Get SURFing: 4 steps for checking financial documents (and why it’s so important)
In my last post I explored some of the inner workings of financial institutions that give rise to errors.
Errors and omissions happen all the time, and can’t be avoided completely. But you can form habits to minimise any errors or omissions in financial documents that affect us—whether they’re our fault or someone else’s.
Financial documents play a big part in our lives. A mortgage is one of the largest financial commitments anyone will make in their lifetime. Unfortunately, errors can creep in such as:
- spelling mistakes in names and addresses
- autocorrect mishaps
- ‘fat finger’ errors where someone selected the wrong option or hit the wrong key
- good old-fashioned miscommunication (you said “Fixed Interest Only, Interest in Advance” and got “Fixed Interest Only”, which can be very costly to reverse).
Most of these mistakes can be fixed easily without much financial cost. But it still takes time, and when time is of the essence there’s very little room for error.
So how can we find and fix these errors before they become major headaches?
Introducing the SURF method
Most people fall into one of three types:
- Skimmers – “I’ve gone over it and it looks good.”
- Lay lawyers – “Give me a week to go over everything.”
- Too busy to be either – “Where do I sign?”
I’d like there to be another type—the SURFer. The SURFer makes it a habit to selectively Skim, Underline, Review and Focus on each document, and then double-check them before they’re signed. I call this the SURF process, and here’s how it works.
Step 1: Skim
While skimming can take many forms, it’s main purpose is to let you cast your eyes over a large amount of information and pick up anything important nestled in the text.
You should never sign or agree to anything without at least skimming it first. Make it a habit to skim everything—even the dreaded ‘Software Licence Agreement’. You’ll be surprised at what you’re actually agreeing to.
Step 2: Underline
During the skimming process, use a pencil to underline any information that catches your eye and you want to review. And yes, it’s important to use a pencil (rather than a pen or highlighter) so you can erase the pencil marks and not void the document.
Use parentheses to highlight schedules or large sections you want to come back to. These will typically contain large chunks of information relevant to the selections or options of your loan.
Identify the relevant places where you or other parties need to sign. But hold off on signing until you’ve completed the SURF process.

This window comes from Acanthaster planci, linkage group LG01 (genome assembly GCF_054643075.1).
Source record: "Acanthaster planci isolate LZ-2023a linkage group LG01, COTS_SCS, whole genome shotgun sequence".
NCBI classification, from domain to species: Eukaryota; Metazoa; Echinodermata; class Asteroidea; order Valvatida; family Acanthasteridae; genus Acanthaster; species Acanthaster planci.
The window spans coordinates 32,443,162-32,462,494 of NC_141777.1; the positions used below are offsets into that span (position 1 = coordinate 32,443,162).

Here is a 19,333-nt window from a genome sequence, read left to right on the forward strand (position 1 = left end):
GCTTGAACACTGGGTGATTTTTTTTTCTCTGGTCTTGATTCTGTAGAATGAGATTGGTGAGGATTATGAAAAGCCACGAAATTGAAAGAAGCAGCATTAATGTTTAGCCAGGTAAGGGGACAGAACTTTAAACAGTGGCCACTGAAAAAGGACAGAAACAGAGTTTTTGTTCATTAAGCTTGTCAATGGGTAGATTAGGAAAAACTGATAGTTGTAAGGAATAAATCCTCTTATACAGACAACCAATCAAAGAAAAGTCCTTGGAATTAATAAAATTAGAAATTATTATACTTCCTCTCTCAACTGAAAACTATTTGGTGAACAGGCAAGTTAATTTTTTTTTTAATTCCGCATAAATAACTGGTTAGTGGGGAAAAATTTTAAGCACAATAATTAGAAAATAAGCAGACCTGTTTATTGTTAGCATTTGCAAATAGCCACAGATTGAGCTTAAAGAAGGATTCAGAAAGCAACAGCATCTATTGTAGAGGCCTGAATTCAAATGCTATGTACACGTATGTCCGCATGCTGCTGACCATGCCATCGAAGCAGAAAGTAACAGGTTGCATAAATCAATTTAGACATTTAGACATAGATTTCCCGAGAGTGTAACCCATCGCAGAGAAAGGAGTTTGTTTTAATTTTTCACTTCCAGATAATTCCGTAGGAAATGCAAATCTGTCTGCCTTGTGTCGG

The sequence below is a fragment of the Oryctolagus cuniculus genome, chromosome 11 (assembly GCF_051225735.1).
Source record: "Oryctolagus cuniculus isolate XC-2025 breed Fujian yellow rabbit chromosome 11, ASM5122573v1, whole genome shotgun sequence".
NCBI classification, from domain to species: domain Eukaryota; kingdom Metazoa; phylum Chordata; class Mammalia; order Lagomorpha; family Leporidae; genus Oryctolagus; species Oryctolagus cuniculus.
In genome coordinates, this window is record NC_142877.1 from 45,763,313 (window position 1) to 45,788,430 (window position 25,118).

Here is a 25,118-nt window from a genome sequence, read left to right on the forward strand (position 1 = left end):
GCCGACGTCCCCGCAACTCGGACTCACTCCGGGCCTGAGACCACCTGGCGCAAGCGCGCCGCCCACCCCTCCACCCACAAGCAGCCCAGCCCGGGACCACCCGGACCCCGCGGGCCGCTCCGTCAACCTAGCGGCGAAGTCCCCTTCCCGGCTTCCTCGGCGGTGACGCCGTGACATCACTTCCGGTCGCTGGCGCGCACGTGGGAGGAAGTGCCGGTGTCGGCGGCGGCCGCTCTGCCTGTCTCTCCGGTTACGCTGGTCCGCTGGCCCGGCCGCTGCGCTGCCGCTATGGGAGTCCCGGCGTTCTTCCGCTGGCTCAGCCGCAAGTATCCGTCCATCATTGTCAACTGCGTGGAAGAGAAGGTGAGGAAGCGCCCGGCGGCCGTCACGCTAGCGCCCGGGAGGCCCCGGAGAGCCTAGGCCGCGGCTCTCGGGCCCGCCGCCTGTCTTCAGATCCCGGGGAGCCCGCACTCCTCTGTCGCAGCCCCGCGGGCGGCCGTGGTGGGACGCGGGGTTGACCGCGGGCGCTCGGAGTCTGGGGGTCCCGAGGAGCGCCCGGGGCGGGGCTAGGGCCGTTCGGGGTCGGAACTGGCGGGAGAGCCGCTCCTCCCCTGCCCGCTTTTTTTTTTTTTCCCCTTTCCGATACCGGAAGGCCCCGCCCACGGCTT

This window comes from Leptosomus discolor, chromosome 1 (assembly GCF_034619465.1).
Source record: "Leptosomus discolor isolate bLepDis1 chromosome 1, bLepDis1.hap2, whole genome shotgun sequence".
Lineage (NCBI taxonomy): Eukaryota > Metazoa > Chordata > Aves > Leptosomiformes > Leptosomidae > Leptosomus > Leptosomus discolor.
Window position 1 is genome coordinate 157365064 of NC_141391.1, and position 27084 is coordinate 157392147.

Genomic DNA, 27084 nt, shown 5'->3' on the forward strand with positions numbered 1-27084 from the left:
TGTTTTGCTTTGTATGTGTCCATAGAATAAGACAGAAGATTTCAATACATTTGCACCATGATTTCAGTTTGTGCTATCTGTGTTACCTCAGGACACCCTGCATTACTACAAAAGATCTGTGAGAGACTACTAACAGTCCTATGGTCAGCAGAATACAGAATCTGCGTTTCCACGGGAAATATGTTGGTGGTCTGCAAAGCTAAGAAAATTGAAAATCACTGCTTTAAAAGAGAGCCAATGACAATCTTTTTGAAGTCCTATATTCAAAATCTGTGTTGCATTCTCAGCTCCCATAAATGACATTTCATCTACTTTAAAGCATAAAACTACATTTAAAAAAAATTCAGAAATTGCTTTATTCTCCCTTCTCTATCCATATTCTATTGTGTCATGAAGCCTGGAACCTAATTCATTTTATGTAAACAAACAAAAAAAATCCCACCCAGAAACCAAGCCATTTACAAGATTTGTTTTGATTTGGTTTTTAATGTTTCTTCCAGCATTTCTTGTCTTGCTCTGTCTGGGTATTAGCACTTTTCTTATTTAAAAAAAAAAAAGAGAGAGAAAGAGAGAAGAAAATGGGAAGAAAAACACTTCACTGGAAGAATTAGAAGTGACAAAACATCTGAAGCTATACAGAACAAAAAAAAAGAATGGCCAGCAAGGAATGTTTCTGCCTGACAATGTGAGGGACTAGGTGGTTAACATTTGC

Step 3: Review
The review is the second most important part of the process, and involves thoroughly double-checking everything that was underlined.
Make sure you’ve underlined everything you want to focus on. If you have any doubt, underline it.
Step 4: Focus
Having skimmed and underlined everything you want to review, it’s time to focus on it without any distractions. Focus only on what you’ve underlined or highlighted with parentheses. You need to trust yourself that having gone through the Skim, Underline and Review steps you don’t need to look at anything else.
Using a separate sheet of paper, note any sections that need corrections or further explanation from your adviser or a legal representative.
Having completed the Focus step, and knowing you’ve done your best to check and understand what you’re signing, it’s time to do the actual signing. Don’t leave anything blank. Complete any sections that apply to you, and put a line through anything that doesn’t (as much as the document will allow you to).
Finally, sign the document. But don’t sign anything until your questions have been answered and any necessary corrections have been made.
Once you’ve completed the SURF process, there’s just one more thing you need to do: double-check the documents you’ve just SURFed through to make sure you’ve signed and completed everything.
Now that you know how the SURF process works, try using it whenever you need to sign anything—a binding nomination for your superannuation, your tax return, or even the disclaimer for a charity fun run.
This might all seem like overkill. But learning to SURF is less about the application and more about the habit. If you regularly sign documents without reading (or even knowing) what you’re agreeing to, it’s only a matter of time before you’re facing a situation you don’t want to be in.
Forming the SURFing habit will help you understand what you’re signing, and save you a great deal of stress and financial loss in the long run.